Washington, DC – November 1, 2022. The American Association for Access, Equity and Diversity (AAAED), a national not-for-profit association of equal opportunity, diversity and affirmative action professionals, strongly urges the U.S. Supreme Court to affirm the lower court’s decision in the case of Students for Fair Admissions Inc. v. President & Fellows of Harvard College and Students for Fair Admissions Inc v. the University of North Carolina. The Association strongly urges the Court to respect forty-four years of precedent and maintain race conscious admissions in higher education as consistent with Title VI of the Civil Rights Act of 1964 and the 14th Amendment to the U.S. Constitution.
Founded in 1974 as the American Association for Affirmative Action, AAAED is the longest-serving organization of Equal Opportunity Professionals. AAAED provides professional training to members, enabling them to be more successful and productive in their careers as equal opportunity, compliance and diversity practitioners. AAAED also promotes the understanding and advocacy of affirmative action and other equal opportunity laws to enhance the tenets of access, inclusion and equality in employment, economic and educational opportunities.
For 48 years, the Association has stood for equal opportunity in education, employment and contracting. “We commend colleges and universities who have led the effort in preparing leaders of color in all walks of life,” said Shirley J. Wilcher, AAAED Executive Director. “With the growing focus on Diversity, Equity, and Inclusion (DEI), now is not the time to reverse course and further constrain the universities’ efforts to recruit underrepresented students of color who will enter the workplaces of the future, she added.”
In the amicus brief filed in support of Harvard and the University of North Carolina by AAAED and the Fund for Leadership, Equity, Access and Diversity (LEAD Fund), et al., the authors asserted that there is no basis for ignoring precedent and overturning Grutter v. Bollinger, 539 U.S. 306 (2003), the 2003 case that reaffirmed that diversity in higher education was a compelling interest under the Constitution. Both institutions adhered to the ruling of Grutter by using a holistic admissions process, considering each student individually. Moreover, in both cases, the use of race among many factors was limited. Lastly, the lower courts determined that there was no evidence of discrimination against the Asian American students.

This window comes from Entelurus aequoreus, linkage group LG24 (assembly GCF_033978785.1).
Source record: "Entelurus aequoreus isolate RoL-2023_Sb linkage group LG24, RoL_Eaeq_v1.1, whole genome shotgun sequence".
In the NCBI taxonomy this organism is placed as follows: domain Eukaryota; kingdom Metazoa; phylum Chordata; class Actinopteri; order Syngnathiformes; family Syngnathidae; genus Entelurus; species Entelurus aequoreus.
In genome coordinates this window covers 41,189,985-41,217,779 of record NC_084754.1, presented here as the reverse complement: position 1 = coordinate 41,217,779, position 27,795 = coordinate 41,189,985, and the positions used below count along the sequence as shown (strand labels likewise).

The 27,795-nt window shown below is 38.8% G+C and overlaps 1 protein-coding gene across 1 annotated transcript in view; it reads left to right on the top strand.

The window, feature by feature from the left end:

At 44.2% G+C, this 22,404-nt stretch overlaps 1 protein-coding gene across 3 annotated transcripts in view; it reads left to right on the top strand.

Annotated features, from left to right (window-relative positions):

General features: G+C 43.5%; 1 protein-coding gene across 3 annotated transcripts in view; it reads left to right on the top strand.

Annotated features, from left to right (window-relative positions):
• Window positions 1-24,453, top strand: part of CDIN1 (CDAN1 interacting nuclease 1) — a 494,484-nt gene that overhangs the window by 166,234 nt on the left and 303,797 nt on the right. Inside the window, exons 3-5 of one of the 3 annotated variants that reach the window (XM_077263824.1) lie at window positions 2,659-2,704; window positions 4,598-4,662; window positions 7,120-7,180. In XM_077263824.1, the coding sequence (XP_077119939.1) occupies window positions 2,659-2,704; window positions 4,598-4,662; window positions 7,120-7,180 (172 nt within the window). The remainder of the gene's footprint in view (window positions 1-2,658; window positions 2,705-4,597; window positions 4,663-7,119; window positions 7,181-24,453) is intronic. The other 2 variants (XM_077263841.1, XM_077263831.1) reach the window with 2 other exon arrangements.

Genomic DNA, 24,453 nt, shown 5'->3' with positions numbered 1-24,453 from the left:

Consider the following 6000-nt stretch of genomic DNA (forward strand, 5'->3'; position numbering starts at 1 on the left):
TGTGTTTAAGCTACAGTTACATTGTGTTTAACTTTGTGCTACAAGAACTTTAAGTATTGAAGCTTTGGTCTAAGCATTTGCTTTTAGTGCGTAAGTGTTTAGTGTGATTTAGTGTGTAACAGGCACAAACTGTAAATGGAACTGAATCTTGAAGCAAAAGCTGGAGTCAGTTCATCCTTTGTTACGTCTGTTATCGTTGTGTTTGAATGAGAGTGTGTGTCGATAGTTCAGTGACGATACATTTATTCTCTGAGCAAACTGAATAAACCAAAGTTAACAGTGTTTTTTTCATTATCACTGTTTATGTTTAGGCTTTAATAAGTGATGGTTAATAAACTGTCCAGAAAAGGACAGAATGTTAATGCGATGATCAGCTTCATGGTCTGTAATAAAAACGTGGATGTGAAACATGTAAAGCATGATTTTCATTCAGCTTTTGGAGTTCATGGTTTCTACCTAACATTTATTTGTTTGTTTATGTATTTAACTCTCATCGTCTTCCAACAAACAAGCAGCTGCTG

At the October 31st oral argument, some justices were exceedingly focused on the “dangerousness” of racial classifications. There is nothing dangerous about students including their own racial identity and experiences in their applications. Race is only one of many factors used in deciding whom to admit. Other factors include grades and test scores, socioeconomic status, geography, athletics, legacies, extra-curricular activities and letters of recommendation. Moreover, to prevent admissions staff from considering a student’s identity by discouraging the student from referring to their race, history and experiences as persons of color, while permitting all other factors, is untenable and may also raise Equal Protection concerns.
The Court also spent time discussing the limits of diversity in admissions, citing Justice Sandra Day O’Connor’s suggestion in Grutter that race-conscious admissions should end in 25 years. “Have we reached the time when we have made so much progress that we should cease student body diversity efforts in selective colleges?” The answer is clearly “No,” added Wilcher.
As AAAED wrote in its brief:
The importance of diversity to education outcomes has never been greater. Our daily newsfeeds are filled with disturbing accounts of individuals committing crimes where the evidence reveals racially motivated intentions. Our colleges and universities, which are charged with producing future leaders who can lead a restoration of racial harmony and tolerance, still need the tools sanctioned in Grutter to achieve the educational benefits of student diversity. A reversal of Grutter and its progeny would strike a devastating blow to these efforts.
The experiences in California and other states that ended race conscious affirmative action are ample proof that when such legislation is passed, the number of underrepresented African Americans and Hispanics admitted plummets. While so-called race-neutral alternatives have been instituted, including percent plans and socio-economic status as factors to replace race, no approach has been as successful.
As the United States becomes increasingly diverse, this is not the time to suggest that selective institutions of higher education have no room for the individuals who compose the largest component of the demographic shift. AAAED urges the Court to remember Justice Harry Blackmun’s admonition in Regents of the University of California v. Bakke, 438 U.S. 265 (1978): “In order to get beyond racism, we must first take account of race. There is no other way.”
 Nos. 20-1199 & 21-707
For a copy of AAAED’s Brief, go to: AAAED Amicus Brief
For more information about AAAED, go to: www.aaaed.org.